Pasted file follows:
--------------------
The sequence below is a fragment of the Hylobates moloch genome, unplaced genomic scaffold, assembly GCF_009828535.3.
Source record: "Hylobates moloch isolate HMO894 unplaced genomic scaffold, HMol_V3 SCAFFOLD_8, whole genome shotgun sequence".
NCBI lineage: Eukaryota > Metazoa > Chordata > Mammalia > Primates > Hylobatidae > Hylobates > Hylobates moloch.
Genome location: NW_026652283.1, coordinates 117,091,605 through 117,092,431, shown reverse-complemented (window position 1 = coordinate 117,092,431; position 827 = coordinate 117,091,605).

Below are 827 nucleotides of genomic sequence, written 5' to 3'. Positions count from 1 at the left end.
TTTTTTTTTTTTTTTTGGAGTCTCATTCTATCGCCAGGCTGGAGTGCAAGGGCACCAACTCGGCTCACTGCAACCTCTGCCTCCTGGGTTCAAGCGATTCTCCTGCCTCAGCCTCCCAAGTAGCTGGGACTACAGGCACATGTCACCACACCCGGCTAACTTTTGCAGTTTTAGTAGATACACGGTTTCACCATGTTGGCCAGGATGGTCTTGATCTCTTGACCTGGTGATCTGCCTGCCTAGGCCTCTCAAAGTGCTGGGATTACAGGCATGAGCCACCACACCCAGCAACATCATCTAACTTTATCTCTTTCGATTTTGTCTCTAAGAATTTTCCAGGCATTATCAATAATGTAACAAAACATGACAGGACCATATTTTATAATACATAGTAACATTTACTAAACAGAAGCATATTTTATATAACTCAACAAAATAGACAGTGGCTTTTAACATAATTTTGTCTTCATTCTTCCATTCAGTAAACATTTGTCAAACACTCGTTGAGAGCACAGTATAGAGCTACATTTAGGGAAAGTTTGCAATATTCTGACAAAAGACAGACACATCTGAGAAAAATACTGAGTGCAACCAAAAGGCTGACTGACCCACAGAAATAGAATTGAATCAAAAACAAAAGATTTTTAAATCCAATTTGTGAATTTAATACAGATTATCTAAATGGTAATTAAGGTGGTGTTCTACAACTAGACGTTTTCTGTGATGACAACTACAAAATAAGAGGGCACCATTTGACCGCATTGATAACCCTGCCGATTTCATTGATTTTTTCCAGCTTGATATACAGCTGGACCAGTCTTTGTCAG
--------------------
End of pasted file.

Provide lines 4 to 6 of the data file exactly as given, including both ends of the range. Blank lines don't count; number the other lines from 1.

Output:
Genome location: NW_026652283.1, coordinates 117,091,605 through 117,092,431, shown reverse-complemented (window position 1 = coordinate 117,092,431; position 827 = coordinate 117,091,605).

Below are 827 nucleotides of genomic sequence, written 5' to 3'. Positions count from 1 at the left end.
TTTTTTTTTTTTTTTTGGAGTCTCATTCTATCGCCAGGCTGGAGTGCAAGGGCACCAACTCGGCTCACTGCAACCTCTGCCTCCTGGGTTCAAGCGATTCTCCTGCCTCAGCCTCCCAAGTAGCTGGGACTACAGGCACATGTCACCACACCCGGCTAACTTTTGCAGTTTTAGTAGATACACGGTTTCACCATGTTGGCCAGGATGGTCTTGATCTCTTGACCTGGTGATCTGCCTGCCTAGGCCTCTCAAAGTGCTGGGATTACAGGCATGAGCCACCACACCCAGCAACATCATCTAACTTTATCTCTTTCGATTTTGTCTCTAAGAATTTTCCAGGCATTATCAATAATGTAACAAAACATGACAGGACCATATTTTATAATACATAGTAACATTTACTAAACAGAAGCATATTTTATATAACTCAACAAAATAGACAGTGGCTTTTAACATAATTTTGTCTTCATTCTTCCATTCAGTAAACATTTGTCAAACACTCGTTGAGAGCACAGTATAGAGCTACATTTAGGGAAAGTTTGCAATATTCTGACAAAAGACAGACACATCTGAGAAAAATACTGAGTGCAACCAAAAGGCTGACTGACCCACAGAAATAGAATTGAATCAAAAACAAAAGATTTTTAAATCCAATTTGTGAATTTAATACAGATTATCTAAATGGTAATTAAGGTGGTGTTCTACAACTAGACGTTTTCTGTGATGACAACTACAAAATAAGAGGGCACCATTTGACCGCATTGATAACCCTGCCGATTTCATTGATTTTTTCCAGCTTGATATACAGCTGGACCAGTCTTTGTCAG